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J Exp Biol. 2007 Nov;210(Pt 22):3979-89.

An antidiuretic peptide (Tenmo-ADFb) with kinin-like diuretic activity on Malpighian tubules of the house cricket, Acheta domesticus (L.).

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  • 1School of Biological and Chemical Sciences, Birkbeck, University of London, Malet Street, London WC1E 7HX, UK. g.coast@bbk.ac.uk

Abstract

Acheta domesticus is reported to have an antidiuretic hormone that reduces Malpighian tubule secretion. Identified peptides known to work in this way (Tenmo-ADFa and ADFb, and Manse-CAP(2b)) were tested as candidates for the unidentified hormone, along with their second messenger, cyclic GMP. Only Tenmo-ADFb was active, but was diuretic, as was 8-bromo cyclic GMP. The activity of Tenmo-ADFb is comparable to that of the cricket kinin neuropeptide, Achdo-KII, but it is much less potent. Its activity was unaffected by deleting either the six N-terminal residues or the C-terminal phenylalanine. At high concentrations, tubule secretion is doubled by Tenmo-ADFb and Achdo-KII, but their actions are non-additive, suggesting they have a similar mode of action. Both stimulate a non-selective KCl and NaCl diuresis, which is consistent with the opening of a transepithelial Cl(-) conductance. In support of this, the diuretic response to Tenmo-ADFb and Achdo-KII is prevented by a ten-fold reduction in bathing fluid chloride concentration, and both peptides cause the lumen-positive transepithelial voltage to collapse. The Cl(-) conductance pathway appears likely to be transcellular, because the Cl(-) channel blocker DPC reduces both basal and peptide-stimulated rates of secretion. The effects of 8-bromo cyclic GMP on transepithelial voltage and composition of the secreted fluid are markedly different from those of Tenmo-ADFb. This is the first report of the antidiuretic factor Tenmo-ADFb stimulating tubule secretion. Although the actions of Tenmo-ADFb are indistinguishable from those of Achdo-KII, it is unlikely to act at a kinin receptor, because the core sequence (residues 7-12) lacks the Phe and Trp residues that are critical for kinin activity.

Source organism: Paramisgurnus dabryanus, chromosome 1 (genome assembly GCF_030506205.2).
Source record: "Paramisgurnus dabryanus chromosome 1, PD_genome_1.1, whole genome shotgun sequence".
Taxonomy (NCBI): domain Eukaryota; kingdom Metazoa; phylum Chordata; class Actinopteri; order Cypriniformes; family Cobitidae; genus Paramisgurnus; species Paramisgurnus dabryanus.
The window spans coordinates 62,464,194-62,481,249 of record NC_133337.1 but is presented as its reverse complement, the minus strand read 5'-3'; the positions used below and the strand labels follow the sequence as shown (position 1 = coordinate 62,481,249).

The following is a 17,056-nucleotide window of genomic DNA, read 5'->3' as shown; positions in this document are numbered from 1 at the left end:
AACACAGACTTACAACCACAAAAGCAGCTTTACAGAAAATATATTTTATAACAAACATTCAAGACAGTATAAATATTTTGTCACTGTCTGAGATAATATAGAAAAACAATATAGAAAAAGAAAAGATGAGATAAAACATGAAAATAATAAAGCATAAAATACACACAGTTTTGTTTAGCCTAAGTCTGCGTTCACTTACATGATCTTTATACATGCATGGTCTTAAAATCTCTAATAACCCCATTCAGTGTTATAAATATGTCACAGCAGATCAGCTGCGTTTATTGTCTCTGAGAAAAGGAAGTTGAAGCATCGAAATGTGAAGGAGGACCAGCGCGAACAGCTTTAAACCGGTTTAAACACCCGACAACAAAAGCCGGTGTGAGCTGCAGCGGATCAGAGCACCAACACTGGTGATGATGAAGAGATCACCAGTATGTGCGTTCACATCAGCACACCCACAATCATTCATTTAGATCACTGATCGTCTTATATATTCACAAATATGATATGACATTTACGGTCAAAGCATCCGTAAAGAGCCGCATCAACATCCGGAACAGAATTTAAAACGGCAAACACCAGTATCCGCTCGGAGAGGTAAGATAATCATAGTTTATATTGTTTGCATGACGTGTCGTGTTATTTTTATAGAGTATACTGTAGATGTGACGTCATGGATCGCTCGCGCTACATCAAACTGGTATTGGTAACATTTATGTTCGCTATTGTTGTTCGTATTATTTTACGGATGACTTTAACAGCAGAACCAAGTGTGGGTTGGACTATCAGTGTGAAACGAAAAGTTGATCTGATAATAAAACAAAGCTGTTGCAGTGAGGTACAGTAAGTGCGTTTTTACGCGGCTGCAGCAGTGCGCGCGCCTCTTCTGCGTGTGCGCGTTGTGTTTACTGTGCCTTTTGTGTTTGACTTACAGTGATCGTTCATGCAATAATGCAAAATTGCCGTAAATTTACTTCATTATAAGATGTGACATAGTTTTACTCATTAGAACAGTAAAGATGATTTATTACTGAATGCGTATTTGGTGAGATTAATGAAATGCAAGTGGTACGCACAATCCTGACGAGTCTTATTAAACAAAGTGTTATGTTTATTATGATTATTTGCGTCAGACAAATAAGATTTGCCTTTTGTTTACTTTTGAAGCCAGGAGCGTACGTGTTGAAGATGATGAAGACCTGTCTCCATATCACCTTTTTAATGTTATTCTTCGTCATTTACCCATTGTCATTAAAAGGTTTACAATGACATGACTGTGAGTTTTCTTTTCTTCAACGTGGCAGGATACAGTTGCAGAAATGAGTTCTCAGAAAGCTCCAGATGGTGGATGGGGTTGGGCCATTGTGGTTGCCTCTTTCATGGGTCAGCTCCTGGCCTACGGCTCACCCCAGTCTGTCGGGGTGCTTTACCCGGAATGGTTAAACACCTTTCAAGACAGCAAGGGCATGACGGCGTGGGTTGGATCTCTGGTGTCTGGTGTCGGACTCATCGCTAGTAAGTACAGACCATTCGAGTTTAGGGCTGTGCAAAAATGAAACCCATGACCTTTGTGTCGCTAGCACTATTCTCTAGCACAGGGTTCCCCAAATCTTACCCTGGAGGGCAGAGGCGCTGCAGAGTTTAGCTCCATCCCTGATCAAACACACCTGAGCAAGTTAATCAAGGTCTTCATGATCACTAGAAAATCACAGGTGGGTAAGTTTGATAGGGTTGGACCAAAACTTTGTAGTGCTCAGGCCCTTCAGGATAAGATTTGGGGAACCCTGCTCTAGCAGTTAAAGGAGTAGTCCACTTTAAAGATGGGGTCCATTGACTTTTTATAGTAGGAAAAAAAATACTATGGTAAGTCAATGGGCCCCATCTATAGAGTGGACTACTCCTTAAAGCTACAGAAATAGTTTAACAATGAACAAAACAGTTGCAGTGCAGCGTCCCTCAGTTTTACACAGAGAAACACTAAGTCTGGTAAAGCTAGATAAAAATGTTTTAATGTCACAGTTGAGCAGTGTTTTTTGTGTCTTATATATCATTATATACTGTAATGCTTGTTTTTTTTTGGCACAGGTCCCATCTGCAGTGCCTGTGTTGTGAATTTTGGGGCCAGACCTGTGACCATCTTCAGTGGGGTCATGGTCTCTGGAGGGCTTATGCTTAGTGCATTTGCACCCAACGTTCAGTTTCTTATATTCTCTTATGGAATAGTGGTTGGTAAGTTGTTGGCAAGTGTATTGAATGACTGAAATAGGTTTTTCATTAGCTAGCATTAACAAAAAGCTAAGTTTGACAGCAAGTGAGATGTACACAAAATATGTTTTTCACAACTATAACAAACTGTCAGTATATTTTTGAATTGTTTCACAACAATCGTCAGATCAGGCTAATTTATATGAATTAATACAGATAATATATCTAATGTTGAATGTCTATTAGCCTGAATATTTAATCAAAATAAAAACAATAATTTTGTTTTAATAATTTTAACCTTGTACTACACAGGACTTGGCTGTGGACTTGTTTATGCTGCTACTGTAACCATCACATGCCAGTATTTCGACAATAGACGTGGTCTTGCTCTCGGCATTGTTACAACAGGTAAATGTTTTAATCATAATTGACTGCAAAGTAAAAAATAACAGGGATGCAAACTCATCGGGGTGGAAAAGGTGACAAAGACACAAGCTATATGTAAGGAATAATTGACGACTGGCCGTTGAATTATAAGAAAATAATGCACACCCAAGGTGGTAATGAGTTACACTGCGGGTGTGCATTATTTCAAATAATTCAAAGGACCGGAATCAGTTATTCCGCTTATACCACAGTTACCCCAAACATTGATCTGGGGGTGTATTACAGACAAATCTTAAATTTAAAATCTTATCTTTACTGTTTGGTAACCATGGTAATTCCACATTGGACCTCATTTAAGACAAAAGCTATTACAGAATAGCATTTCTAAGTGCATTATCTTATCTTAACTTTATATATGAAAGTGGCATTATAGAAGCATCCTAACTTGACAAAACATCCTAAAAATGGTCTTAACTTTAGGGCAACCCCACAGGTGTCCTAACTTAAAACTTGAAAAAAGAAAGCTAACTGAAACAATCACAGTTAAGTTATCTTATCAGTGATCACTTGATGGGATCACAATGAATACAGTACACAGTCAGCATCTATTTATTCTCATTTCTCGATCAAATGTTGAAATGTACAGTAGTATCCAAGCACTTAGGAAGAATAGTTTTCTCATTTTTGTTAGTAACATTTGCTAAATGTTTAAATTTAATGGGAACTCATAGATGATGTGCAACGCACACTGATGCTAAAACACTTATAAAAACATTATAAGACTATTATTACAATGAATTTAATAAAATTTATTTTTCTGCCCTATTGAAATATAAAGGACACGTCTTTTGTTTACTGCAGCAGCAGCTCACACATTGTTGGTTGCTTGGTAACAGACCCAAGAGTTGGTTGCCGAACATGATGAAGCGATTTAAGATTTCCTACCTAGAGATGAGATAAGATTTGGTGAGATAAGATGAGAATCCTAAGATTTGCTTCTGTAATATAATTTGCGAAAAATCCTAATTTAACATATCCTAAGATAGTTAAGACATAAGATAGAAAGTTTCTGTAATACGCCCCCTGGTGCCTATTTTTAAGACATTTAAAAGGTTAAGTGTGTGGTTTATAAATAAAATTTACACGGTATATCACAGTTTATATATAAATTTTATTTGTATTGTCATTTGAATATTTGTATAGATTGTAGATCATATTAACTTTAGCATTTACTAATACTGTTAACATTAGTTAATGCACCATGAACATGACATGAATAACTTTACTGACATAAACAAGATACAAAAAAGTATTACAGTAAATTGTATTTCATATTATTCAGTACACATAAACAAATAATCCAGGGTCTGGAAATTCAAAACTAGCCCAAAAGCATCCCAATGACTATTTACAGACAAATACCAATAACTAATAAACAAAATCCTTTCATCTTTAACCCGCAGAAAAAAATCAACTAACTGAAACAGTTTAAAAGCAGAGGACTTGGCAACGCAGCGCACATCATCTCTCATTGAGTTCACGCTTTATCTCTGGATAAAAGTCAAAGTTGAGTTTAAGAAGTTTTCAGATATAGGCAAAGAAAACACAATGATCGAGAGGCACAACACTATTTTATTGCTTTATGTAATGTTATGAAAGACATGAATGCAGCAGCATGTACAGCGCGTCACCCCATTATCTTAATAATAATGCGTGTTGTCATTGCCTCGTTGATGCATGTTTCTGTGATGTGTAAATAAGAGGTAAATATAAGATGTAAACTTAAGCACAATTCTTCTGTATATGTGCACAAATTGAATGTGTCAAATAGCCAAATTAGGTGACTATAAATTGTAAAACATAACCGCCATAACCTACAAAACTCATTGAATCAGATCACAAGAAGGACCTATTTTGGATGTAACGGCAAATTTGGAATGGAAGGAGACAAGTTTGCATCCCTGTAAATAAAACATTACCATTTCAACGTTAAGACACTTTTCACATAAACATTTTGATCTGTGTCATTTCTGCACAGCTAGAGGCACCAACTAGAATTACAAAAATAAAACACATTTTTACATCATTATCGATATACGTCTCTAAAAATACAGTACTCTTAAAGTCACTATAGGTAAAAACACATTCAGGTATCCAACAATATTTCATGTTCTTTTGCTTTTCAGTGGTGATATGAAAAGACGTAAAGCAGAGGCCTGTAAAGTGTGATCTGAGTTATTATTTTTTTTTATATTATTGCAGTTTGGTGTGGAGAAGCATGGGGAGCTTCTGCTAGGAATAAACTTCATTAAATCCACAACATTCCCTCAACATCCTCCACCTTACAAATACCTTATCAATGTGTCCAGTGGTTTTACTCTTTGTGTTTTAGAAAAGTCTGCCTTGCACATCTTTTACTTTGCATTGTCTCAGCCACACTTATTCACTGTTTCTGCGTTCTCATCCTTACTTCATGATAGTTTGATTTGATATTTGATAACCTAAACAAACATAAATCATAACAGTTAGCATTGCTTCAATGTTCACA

PMID:
17981866
[PubMed - indexed for MEDLINE]
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